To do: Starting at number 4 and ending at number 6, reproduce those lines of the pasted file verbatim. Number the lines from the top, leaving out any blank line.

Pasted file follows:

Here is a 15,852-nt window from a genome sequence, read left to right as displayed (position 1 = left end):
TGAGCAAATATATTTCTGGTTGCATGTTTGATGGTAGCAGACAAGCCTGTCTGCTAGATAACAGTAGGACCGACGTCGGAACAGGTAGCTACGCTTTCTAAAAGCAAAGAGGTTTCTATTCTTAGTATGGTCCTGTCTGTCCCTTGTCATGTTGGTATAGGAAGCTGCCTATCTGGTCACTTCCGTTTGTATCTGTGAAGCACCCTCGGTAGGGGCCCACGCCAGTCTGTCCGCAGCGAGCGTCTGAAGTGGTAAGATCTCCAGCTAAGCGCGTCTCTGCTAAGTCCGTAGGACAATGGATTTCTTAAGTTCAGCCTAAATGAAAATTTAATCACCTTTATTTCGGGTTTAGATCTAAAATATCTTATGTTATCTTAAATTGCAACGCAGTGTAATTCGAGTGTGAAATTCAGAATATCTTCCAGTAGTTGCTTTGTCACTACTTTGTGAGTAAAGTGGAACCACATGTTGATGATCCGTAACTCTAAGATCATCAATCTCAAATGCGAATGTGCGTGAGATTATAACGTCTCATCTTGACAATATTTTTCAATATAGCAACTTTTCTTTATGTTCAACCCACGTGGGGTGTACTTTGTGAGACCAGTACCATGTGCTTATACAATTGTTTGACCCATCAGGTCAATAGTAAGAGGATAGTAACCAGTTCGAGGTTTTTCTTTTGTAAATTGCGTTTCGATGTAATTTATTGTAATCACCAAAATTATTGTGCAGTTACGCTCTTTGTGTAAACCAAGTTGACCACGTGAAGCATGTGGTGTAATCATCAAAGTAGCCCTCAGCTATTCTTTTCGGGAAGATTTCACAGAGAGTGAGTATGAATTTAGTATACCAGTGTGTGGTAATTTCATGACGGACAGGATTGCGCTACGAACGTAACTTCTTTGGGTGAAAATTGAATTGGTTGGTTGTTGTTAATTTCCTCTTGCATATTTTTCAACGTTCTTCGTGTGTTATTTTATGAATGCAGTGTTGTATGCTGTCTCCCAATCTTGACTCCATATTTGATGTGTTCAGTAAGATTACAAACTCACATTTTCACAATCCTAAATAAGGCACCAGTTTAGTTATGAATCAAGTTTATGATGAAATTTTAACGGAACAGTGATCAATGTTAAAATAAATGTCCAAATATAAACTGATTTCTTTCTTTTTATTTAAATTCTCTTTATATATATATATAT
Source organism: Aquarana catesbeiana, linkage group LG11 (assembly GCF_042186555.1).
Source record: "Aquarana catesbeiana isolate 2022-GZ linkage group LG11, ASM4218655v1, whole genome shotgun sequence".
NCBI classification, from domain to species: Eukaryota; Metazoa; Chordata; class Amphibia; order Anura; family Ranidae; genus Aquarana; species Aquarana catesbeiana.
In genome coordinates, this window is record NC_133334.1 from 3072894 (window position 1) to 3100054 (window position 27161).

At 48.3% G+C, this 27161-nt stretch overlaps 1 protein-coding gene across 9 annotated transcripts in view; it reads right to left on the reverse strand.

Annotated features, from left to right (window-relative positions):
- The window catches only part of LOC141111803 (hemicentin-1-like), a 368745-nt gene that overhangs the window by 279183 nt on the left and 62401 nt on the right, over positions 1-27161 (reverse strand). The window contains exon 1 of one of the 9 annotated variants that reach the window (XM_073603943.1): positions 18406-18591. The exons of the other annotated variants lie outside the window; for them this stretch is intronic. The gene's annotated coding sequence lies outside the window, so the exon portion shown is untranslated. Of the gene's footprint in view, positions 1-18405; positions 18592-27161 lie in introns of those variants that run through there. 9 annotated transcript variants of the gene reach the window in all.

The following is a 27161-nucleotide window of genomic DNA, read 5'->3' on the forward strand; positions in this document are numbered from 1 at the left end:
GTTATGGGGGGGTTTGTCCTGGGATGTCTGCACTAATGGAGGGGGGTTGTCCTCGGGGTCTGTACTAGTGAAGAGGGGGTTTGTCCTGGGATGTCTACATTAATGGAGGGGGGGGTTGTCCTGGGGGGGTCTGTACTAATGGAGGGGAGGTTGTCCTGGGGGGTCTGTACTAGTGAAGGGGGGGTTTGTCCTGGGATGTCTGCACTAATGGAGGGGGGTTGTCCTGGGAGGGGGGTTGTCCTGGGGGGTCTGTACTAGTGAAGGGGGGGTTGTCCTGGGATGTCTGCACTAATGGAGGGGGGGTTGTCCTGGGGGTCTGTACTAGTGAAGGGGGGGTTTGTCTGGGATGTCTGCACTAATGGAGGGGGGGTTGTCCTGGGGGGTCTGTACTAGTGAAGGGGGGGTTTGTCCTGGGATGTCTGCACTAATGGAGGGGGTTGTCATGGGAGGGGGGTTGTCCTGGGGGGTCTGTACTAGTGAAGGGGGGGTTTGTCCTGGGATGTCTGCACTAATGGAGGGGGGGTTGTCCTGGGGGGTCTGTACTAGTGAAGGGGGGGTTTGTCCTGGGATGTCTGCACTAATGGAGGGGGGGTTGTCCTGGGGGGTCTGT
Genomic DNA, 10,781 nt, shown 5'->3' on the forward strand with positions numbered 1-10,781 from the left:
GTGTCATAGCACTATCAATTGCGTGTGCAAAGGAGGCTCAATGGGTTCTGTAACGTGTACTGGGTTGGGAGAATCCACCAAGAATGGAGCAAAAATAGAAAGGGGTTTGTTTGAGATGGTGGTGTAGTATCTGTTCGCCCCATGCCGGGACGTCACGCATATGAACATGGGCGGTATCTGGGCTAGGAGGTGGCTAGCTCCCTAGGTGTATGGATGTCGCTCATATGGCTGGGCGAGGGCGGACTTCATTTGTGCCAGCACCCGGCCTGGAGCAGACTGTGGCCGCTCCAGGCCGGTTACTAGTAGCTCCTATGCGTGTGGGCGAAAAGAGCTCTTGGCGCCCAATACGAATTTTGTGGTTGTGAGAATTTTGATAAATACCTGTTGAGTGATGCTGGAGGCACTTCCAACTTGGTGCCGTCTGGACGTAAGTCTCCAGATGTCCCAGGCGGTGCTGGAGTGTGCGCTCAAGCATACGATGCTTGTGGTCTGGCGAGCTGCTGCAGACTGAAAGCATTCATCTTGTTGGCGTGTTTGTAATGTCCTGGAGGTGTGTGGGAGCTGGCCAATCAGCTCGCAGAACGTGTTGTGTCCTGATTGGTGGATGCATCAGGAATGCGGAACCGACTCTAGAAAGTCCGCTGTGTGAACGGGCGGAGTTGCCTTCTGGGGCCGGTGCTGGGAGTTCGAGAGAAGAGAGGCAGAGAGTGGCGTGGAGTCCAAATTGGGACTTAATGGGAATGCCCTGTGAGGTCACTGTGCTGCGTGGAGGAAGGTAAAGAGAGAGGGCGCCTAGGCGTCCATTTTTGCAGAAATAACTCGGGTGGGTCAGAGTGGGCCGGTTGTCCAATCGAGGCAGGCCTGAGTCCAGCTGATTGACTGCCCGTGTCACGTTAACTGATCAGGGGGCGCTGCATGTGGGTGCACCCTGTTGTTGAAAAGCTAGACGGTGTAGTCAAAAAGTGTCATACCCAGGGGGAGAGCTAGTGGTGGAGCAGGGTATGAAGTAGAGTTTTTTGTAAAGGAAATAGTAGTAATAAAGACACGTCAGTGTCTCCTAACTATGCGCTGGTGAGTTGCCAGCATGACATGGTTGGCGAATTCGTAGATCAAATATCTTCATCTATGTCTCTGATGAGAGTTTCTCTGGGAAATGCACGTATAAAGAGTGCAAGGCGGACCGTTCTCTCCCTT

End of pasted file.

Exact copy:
Source record: "Aquarana catesbeiana isolate 2022-GZ linkage group LG11, ASM4218655v1, whole genome shotgun sequence".
NCBI classification, from domain to species: Eukaryota; Metazoa; Chordata; class Amphibia; order Anura; family Ranidae; genus Aquarana; species Aquarana catesbeiana.
In genome coordinates, this window is record NC_133334.1 from 3072894 (window position 1) to 3100054 (window position 27161).